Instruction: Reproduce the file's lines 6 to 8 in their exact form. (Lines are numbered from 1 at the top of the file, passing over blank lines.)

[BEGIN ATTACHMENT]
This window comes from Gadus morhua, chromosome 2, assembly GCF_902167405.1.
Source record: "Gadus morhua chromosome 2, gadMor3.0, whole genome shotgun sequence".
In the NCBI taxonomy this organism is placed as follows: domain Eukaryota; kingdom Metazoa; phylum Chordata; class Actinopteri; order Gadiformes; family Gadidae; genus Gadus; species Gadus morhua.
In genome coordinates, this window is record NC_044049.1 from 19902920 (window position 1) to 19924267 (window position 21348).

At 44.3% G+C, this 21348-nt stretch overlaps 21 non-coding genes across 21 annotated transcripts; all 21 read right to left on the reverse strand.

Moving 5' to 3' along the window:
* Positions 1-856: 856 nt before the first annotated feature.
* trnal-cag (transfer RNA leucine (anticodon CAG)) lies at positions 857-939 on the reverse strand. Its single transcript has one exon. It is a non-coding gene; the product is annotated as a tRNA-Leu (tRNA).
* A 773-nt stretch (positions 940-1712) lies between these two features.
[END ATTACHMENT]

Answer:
Moving 5' to 3' along the window:
* Positions 1-856: 856 nt before the first annotated feature.
* trnal-cag (transfer RNA leucine (anticodon CAG)) lies at positions 857-939 on the reverse strand. Its single transcript has one exon. It is a non-coding gene; the product is annotated as a tRNA-Leu (tRNA).